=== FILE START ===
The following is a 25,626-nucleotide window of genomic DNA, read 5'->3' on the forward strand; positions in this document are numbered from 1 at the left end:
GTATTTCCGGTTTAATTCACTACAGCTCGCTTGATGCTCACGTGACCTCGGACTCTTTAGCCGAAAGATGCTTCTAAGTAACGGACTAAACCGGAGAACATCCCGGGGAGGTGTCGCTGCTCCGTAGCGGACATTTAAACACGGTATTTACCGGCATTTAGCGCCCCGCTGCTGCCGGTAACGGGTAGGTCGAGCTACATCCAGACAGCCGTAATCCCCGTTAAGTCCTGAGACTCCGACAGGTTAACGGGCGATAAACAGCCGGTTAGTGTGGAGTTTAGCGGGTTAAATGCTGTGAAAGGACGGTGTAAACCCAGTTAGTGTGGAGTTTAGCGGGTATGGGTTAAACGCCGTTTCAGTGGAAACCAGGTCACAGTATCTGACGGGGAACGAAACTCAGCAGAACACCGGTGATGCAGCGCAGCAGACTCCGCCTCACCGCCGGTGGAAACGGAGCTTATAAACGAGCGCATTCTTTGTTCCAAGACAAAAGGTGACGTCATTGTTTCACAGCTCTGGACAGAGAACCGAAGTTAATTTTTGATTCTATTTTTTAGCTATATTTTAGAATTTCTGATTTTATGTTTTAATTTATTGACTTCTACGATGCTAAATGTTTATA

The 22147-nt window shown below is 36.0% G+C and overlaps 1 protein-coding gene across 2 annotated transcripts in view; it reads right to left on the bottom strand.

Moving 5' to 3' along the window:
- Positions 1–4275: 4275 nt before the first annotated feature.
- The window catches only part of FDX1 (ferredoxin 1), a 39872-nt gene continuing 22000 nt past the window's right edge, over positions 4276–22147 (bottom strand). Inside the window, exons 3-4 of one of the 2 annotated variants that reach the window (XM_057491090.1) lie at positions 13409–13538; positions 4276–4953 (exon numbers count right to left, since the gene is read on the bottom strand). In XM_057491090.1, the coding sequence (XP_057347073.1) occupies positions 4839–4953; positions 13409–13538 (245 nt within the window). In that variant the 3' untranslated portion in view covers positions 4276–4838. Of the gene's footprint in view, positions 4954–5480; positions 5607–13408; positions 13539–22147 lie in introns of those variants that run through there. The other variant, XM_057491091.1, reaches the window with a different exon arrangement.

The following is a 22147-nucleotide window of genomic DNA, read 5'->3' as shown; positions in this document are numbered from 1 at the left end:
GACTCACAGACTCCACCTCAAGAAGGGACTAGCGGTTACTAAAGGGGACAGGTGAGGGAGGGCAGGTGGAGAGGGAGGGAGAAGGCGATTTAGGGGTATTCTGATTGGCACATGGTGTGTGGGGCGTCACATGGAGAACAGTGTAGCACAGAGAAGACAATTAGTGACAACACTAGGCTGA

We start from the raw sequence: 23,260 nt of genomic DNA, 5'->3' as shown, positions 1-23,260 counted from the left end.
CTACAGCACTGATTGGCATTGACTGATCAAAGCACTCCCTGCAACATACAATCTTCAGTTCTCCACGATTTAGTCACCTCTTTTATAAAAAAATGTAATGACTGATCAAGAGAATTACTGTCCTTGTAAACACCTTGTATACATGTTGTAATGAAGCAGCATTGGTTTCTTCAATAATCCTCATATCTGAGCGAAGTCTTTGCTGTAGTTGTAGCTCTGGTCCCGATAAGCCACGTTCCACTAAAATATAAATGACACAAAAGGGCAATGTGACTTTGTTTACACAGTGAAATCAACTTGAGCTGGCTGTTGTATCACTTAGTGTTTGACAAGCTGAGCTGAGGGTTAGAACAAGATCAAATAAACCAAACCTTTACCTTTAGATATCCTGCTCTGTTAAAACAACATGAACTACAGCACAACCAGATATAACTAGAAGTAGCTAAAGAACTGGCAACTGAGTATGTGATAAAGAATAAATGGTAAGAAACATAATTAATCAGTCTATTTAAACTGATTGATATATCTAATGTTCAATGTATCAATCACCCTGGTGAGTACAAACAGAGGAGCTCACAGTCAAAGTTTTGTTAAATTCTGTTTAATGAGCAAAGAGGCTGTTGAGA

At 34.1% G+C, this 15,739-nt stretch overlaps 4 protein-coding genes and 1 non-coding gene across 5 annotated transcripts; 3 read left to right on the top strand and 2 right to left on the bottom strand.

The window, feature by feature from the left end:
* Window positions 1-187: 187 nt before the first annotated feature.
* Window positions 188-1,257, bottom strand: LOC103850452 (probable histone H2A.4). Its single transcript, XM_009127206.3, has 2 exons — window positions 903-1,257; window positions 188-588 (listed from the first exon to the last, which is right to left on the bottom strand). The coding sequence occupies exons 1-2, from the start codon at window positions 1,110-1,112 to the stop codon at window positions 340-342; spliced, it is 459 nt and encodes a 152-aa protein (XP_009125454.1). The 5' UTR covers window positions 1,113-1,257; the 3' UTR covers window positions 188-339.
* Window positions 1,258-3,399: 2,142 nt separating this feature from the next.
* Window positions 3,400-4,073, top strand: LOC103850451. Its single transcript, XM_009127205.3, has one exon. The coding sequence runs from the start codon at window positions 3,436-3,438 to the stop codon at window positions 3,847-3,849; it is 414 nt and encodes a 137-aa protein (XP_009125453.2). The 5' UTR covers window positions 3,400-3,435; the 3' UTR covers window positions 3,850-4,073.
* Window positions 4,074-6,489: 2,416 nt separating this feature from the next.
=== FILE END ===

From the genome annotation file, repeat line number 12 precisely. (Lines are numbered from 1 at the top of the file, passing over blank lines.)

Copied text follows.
The window, feature by feature from the left end: